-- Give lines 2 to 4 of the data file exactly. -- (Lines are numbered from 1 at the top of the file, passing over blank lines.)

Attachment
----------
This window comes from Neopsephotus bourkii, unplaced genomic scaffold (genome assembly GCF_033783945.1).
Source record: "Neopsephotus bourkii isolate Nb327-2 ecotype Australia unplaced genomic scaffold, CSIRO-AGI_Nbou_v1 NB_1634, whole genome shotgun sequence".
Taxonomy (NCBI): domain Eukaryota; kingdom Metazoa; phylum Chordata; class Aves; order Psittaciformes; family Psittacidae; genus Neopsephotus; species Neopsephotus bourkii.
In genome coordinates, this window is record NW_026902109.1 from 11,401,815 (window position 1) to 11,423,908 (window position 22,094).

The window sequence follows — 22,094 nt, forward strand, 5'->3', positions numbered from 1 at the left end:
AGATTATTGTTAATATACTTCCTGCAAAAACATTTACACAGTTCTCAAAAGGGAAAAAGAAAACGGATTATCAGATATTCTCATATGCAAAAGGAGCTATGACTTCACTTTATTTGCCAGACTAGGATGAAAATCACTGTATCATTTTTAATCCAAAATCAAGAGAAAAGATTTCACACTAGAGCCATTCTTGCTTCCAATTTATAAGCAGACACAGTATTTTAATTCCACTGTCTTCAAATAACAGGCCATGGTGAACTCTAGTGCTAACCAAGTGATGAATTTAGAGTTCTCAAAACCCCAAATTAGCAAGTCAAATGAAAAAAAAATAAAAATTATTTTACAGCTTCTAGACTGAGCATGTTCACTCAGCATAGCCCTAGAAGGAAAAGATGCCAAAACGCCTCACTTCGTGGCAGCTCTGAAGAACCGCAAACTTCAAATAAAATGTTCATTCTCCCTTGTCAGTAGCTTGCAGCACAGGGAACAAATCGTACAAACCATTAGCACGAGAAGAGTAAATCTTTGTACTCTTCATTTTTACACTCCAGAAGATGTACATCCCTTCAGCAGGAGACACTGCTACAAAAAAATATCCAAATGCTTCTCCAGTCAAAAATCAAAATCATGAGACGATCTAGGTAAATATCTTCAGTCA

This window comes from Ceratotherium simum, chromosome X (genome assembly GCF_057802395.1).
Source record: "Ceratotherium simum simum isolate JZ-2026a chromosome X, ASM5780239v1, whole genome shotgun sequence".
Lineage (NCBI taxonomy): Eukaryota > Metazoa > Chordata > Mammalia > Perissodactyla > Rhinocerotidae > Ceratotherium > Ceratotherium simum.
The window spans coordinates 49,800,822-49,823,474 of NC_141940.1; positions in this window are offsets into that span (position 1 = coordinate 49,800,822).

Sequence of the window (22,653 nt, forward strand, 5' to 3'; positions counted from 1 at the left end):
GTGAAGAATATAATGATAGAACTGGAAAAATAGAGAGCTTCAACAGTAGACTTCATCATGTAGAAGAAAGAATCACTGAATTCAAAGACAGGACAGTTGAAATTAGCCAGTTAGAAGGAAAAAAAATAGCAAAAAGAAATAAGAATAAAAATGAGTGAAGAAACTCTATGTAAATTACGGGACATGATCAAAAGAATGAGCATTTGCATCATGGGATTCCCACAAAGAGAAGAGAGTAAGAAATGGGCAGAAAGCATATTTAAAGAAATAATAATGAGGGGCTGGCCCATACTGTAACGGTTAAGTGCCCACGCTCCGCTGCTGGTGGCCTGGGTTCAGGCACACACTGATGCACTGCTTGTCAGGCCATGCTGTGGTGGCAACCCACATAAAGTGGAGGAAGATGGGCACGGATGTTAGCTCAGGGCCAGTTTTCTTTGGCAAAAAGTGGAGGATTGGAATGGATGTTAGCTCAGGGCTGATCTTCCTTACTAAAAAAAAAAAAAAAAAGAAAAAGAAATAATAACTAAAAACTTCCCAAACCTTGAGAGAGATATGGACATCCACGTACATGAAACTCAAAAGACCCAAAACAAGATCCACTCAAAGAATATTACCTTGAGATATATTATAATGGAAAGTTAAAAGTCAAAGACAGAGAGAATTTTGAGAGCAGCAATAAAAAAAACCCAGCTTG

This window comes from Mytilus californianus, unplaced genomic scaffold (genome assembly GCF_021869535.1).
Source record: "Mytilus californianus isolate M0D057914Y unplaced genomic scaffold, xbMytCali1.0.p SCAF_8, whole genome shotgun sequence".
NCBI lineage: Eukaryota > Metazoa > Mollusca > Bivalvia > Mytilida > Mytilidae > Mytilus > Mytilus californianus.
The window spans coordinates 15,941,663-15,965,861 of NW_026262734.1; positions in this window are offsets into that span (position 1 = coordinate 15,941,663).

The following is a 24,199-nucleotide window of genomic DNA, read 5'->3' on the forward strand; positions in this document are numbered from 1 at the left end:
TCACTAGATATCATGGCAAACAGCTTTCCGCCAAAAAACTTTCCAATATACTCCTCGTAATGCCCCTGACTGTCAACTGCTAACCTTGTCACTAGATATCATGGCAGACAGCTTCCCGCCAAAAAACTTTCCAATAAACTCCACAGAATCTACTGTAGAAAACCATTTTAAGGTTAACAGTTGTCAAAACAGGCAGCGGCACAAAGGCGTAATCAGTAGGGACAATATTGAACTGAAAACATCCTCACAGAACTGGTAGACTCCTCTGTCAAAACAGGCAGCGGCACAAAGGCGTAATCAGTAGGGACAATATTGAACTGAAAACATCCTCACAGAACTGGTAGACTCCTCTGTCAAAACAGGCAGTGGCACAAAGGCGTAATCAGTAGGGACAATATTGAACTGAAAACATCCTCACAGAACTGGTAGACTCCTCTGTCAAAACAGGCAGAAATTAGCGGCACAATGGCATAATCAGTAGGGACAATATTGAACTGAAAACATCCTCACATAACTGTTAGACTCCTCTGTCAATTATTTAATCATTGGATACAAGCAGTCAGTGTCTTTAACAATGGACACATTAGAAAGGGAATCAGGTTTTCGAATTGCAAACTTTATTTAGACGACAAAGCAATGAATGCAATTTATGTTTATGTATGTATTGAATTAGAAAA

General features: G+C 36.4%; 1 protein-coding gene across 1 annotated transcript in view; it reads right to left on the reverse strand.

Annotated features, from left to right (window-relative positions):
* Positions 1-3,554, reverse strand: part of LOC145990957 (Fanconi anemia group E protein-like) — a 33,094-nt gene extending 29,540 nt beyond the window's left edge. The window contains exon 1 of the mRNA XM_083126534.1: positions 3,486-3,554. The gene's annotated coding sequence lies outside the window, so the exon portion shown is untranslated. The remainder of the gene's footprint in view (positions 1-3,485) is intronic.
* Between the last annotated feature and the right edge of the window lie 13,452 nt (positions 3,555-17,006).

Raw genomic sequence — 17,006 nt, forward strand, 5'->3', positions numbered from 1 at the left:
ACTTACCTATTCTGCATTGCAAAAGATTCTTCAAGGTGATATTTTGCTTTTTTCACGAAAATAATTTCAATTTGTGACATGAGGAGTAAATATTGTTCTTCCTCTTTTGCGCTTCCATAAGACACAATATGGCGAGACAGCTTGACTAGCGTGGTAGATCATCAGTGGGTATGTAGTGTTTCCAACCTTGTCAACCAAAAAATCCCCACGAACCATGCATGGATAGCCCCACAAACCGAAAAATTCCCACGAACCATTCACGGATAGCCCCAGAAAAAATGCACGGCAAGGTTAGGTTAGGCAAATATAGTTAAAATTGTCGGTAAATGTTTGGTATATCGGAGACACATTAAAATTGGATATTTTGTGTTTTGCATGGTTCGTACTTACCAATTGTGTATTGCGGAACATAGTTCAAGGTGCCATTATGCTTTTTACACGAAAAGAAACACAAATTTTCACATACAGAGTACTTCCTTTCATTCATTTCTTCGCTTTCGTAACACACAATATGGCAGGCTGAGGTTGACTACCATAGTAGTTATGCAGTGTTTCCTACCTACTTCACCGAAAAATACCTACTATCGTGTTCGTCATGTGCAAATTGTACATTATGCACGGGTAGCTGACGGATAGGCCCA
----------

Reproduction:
Source record: "Neopsephotus bourkii isolate Nb327-2 ecotype Australia unplaced genomic scaffold, CSIRO-AGI_Nbou_v1 NB_1634, whole genome shotgun sequence".
Taxonomy (NCBI): domain Eukaryota; kingdom Metazoa; phylum Chordata; class Aves; order Psittaciformes; family Psittacidae; genus Neopsephotus; species Neopsephotus bourkii.
In genome coordinates, this window is record NW_026902109.1 from 11,401,815 (window position 1) to 11,423,908 (window position 22,094).